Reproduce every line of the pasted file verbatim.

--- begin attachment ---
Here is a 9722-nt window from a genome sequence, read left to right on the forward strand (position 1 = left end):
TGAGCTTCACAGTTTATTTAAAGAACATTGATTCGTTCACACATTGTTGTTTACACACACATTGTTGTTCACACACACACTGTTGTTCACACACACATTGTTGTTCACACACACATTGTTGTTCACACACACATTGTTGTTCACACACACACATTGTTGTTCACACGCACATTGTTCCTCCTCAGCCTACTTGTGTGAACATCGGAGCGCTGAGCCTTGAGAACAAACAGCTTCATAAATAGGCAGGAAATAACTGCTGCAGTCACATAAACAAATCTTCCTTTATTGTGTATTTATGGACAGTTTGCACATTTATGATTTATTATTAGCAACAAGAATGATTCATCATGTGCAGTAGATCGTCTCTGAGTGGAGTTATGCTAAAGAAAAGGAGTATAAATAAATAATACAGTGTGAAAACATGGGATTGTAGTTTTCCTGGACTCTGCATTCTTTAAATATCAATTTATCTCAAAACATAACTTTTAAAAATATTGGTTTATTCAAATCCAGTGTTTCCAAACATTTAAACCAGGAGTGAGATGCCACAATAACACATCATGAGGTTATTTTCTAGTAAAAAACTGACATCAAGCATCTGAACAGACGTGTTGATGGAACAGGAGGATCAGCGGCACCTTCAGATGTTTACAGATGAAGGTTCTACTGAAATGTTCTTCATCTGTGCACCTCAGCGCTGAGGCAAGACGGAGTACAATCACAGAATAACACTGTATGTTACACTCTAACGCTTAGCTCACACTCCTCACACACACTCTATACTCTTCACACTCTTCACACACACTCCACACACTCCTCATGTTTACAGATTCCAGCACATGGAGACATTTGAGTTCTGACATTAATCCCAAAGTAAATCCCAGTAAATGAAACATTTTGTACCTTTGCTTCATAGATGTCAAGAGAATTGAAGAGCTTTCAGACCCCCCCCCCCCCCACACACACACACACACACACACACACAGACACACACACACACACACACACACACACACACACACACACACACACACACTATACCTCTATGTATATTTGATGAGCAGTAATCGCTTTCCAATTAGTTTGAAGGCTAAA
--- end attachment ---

Here is a 9722-nt window from a genome sequence, read left to right on the forward strand (position 1 = left end):
TGAGCTTCACAGTTTATTTAAAGAACATTGATTCGTTCACACATTGTTGTTTACACACACATTGTTGTTCACACACACACTGTTGTTCACACACACATTGTTGTTCACACACACATTGTTGTTCACACACACATTGTTGTTCACACACACACATTGTTGTTCACACGCACATTGTTCCTCCTCAGCCTACTTGTGTGAACATCGGAGCGCTGAGCCTTGAGAACAAACAGCTTCATAAATAGGCAGGAAATAACTGCTGCAGTCACATAAACAAATCTTCCTTTATTGTGTATTTATGGACAGTTTGCACATTTATGATTTATTATTAGCAACAAGAATGATTCATCATGTGCAGTAGATCGTCTCTGAGTGGAGTTATGCTAAAGAAAAGGAGTATAAATAAATAATACAGTGTGAAAACATGGGATTGTAGTTTTCCTGGACTCTGCATTCTTTAAATATCAATTTATCTCAAAACATAACTTTTAAAAATATTGGTTTATTCAAATCCAGTGTTTCCAAACATTTAAACCAGGAGTGAGATGCCACAATAACACATCATGAGGTTATTTTCTAGTAAAAAACTGACATCAAGCATCTGAACAGACGTGTTGATGGAACAGGAGGATCAGCGGCACCTTCAGATGTTTACAGATGAAGGTTCTACTGAAATGTTCTTCATCTGTGCACCTCAGCGCTGAGGCAAGACGGAGTACAATCACAGAATAACACTGTATGTTACACTCTAACGCTTAGCTCACACTCCTCACACACACTCTATACTCTTCACACTCTTCACACACACTCCACACACTCCTCATGTTTACAGATTCCAGCACATGGAGACATTTGAGTTCTGACATTAATCCCAAAGTAAATCCCAGTAAATGAAACATTTTGTACCTTTGCTTCATAGATGTCAAGAGAATTGAAGAGCTTTCAGACCCCCCCCCCCCCCACACACACACACACACACACACACACAGACACACACACACACACACACACACACACACACACACACACACACACACACTATACCTCTATGTATATTTGATGAGCAGTAATCGCTTTCCAATTAGTTTGAAGGCTAAA